A basic requirement in science is that published findings are sufficiently trustworthy. The current state-of-the-art strategy to assess the trustworthiness of findings involves meta-analyzing all known findings on a topic. Such strategy, however, is seriously flawed because it does not account for various forms of researcher biases that contaminate each study included in a meta-analysis. Consequently, it is currently not possible for researchers (and the public) to determine how much one should trust a published finding based on traditional meta-analyses. To address this problem, we propose here to develop 3 new meta-scientific instruments (or meters) to quantify the 3 most fundamental trustworthiness aspects of a study: method transparency, analytic robustness, and effect replicability. For each instrument, a corresponding metric (i.e. unit of measurement) will be developed to quantify the degree to which a published study exhibits method transparency, analytic robustness, and effect replicability. This will be achieved by applying the metrics to CurateScience.org a web platform that tracks and quantifies the trustworthiness of studies in a crowdsourced, incremental fashion over time. These transparency instruments will revolutionize how meta-analyses are conducted, substantially improving the quality and validity of meta-analytic conclusions in all scientific fields. This will accelerate cumulative knowledge development and the exploitation of scientific findings to develop solutions to address Horizon’s 2020 societal challenges of European citizens. These new instruments will advance the field of meta-science, but also have the salutary effect of accelerating the uptake of open science practices among social science researchers. The proposed work is directly relevant to European policy objectives related to Open Science and Research Integrity to increase the openness, access to, and re-use of publicly-funded research and data.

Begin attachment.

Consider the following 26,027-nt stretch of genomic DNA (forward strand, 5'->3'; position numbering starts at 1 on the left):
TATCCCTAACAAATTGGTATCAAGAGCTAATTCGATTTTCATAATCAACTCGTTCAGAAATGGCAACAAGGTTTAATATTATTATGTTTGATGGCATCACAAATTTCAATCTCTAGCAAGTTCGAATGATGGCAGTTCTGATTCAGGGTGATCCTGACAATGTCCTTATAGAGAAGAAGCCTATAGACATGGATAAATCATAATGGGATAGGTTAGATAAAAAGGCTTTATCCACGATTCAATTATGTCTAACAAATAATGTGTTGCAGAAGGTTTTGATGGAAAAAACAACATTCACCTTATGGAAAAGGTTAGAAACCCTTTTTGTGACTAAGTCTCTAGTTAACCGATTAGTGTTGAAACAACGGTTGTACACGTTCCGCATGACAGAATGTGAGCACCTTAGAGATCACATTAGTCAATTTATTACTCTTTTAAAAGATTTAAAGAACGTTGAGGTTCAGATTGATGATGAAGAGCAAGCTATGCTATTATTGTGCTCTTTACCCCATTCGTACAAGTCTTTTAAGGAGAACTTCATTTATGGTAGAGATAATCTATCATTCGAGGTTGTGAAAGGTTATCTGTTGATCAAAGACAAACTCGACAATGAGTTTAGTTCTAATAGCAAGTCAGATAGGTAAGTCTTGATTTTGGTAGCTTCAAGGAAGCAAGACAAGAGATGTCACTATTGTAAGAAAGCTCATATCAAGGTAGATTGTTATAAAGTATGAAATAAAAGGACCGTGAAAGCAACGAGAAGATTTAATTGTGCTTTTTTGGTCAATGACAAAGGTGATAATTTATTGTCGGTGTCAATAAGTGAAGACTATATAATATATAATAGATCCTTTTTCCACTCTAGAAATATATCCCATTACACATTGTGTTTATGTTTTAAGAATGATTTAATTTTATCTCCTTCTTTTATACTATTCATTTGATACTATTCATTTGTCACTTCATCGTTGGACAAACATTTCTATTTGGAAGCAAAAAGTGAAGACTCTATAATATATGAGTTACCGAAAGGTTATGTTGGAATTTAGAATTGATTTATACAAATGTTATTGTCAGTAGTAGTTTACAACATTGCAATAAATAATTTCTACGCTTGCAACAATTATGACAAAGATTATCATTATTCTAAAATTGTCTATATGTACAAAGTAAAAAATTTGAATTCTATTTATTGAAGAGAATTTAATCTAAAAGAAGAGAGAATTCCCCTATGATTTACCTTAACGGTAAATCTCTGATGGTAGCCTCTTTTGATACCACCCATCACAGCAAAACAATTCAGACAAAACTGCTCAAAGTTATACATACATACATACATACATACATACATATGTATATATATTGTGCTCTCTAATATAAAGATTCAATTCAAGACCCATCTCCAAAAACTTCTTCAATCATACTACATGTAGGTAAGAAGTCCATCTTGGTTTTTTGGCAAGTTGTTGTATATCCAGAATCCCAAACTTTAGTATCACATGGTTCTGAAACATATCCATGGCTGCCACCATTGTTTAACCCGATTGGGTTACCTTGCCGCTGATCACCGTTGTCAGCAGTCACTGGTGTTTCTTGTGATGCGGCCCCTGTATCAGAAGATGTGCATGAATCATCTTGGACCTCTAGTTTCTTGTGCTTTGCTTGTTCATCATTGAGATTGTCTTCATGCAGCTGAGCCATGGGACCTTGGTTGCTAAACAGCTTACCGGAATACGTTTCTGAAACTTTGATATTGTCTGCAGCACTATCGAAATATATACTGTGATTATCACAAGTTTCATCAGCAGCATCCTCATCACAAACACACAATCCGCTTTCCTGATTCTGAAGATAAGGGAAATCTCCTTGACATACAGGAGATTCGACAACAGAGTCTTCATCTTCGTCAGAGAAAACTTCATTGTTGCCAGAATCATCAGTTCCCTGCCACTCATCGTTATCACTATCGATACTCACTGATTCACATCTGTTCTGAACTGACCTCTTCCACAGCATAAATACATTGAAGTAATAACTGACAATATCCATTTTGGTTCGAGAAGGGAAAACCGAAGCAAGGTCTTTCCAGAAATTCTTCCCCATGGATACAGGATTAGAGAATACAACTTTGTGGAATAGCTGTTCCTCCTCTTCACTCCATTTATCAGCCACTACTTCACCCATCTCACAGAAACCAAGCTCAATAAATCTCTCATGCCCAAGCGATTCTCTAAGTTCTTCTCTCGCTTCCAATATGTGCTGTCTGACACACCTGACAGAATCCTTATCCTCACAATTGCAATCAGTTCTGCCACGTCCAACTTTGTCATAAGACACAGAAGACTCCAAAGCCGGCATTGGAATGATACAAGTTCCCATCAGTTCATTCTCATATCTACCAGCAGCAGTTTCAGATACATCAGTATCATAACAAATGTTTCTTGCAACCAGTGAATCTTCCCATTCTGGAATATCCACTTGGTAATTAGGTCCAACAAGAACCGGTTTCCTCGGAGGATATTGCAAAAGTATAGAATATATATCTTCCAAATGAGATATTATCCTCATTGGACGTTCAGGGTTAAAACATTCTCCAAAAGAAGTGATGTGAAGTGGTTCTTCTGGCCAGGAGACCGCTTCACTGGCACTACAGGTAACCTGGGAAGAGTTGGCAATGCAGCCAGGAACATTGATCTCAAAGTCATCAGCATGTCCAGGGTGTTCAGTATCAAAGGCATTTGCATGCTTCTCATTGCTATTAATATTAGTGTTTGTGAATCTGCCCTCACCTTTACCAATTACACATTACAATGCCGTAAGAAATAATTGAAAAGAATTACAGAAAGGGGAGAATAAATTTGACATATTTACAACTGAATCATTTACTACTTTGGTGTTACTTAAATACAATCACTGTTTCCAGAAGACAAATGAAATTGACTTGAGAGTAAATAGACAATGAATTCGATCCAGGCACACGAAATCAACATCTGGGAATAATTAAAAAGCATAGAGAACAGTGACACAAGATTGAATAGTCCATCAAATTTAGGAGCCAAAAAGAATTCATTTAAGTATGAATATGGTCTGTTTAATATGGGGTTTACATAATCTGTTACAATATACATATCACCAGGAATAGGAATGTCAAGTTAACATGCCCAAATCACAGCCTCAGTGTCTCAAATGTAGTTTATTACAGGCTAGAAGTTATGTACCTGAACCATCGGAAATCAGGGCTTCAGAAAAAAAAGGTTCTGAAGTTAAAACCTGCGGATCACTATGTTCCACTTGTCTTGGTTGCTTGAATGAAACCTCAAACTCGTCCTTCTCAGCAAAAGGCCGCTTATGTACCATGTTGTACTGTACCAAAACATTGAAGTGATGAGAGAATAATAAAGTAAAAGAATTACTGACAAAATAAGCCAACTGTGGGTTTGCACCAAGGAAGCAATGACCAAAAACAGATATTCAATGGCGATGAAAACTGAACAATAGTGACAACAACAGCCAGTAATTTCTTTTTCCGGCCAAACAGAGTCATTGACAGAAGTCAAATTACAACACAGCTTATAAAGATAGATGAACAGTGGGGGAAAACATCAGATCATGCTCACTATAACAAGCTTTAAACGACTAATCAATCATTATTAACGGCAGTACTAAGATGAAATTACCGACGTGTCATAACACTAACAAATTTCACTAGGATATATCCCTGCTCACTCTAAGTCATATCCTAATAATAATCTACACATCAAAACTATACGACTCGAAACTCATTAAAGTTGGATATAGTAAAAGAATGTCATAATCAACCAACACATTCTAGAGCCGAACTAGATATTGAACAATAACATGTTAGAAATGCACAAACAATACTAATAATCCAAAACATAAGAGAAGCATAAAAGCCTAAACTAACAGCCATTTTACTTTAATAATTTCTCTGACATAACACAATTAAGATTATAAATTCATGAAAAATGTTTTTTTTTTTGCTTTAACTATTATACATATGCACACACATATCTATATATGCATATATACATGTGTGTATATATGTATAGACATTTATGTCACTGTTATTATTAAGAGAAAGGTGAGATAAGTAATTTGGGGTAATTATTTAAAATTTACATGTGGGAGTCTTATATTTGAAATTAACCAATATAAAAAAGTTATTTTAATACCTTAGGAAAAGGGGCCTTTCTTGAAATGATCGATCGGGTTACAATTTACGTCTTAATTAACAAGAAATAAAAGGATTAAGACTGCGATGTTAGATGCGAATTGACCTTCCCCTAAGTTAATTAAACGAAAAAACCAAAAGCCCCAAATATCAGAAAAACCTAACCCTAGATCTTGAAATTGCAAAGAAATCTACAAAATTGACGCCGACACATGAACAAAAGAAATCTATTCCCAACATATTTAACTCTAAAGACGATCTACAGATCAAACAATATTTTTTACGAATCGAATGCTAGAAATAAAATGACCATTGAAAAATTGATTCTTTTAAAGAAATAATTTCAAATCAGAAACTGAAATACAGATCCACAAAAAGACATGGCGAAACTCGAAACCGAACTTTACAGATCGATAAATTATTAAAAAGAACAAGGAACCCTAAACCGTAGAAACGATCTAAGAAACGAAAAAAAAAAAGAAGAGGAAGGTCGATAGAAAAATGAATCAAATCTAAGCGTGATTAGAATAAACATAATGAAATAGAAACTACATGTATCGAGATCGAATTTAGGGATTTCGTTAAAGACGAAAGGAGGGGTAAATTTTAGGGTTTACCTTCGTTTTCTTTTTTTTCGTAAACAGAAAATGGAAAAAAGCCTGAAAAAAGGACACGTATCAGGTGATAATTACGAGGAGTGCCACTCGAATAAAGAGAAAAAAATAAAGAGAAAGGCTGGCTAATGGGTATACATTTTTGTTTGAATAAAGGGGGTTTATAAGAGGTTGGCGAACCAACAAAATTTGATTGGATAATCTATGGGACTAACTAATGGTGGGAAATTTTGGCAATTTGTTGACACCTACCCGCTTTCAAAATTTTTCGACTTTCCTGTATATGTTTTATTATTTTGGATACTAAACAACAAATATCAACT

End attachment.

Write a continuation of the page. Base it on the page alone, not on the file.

Fields of science
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